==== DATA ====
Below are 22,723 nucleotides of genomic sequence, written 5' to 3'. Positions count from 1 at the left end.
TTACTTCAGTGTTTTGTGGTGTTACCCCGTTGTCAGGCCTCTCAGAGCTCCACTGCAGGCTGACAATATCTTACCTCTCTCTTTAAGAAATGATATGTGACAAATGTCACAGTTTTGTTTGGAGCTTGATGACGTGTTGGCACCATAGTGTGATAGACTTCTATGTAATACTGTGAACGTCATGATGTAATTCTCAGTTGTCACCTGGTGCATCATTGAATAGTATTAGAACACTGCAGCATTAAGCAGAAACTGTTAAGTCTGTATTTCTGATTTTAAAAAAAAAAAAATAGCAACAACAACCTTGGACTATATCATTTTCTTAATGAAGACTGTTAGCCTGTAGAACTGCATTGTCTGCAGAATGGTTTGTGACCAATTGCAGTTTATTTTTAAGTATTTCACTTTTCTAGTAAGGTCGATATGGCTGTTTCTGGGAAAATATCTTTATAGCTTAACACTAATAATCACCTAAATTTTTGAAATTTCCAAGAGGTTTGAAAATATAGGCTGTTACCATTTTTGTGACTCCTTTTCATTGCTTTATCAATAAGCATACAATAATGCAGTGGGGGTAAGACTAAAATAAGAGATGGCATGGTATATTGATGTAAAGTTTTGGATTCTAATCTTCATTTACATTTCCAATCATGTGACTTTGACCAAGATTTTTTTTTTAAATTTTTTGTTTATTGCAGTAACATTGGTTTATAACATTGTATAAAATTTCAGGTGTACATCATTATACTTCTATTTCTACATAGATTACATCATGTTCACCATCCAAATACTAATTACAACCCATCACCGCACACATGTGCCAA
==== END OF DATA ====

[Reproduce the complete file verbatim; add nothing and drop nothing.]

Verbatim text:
Below are 22,723 nucleotides of genomic sequence, written 5' to 3'. Positions count from 1 at the left end.
TTACTTCAGTGTTTTGTGGTGTTACCCCGTTGTCAGGCCTCTCAGAGCTCCACTGCAGGCTGACAATATCTTACCTCTCTCTTTAAGAAATGATATGTGACAAATGTCACAGTTTTGTTTGGAGCTTGATGACGTGTTGGCACCATAGTGTGATAGACTTCTATGTAATACTGTGAACGTCATGATGTAATTCTCAGTTGTCACCTGGTGCATCATTGAATAGTATTAGAACACTGCAGCATTAAGCAGAAACTGTTAAGTCTGTATTTCTGATTTTAAAAAAAAAAAAATAGCAACAACAACCTTGGACTATATCATTTTCTTAATGAAGACTGTTAGCCTGTAGAACTGCATTGTCTGCAGAATGGTTTGTGACCAATTGCAGTTTATTTTTAAGTATTTCACTTTTCTAGTAAGGTCGATATGGCTGTTTCTGGGAAAATATCTTTATAGCTTAACACTAATAATCACCTAAATTTTTGAAATTTCCAAGAGGTTTGAAAATATAGGCTGTTACCATTTTTGTGACTCCTTTTCATTGCTTTATCAATAAGCATACAATAATGCAGTGGGGGTAAGACTAAAATAAGAGATGGCATGGTATATTGATGTAAAGTTTTGGATTCTAATCTTCATTTACATTTCCAATCATGTGACTTTGACCAAGATTTTTTTTTTAAATTTTTTGTTTATTGCAGTAACATTGGTTTATAACATTGTATAAAATTTCAGGTGTACATCATTATACTTCTATTTCTACATAGATTACATCATGTTCACCATCCAAATACTAATTACAACCCATCACCGCACACATGTGCCAA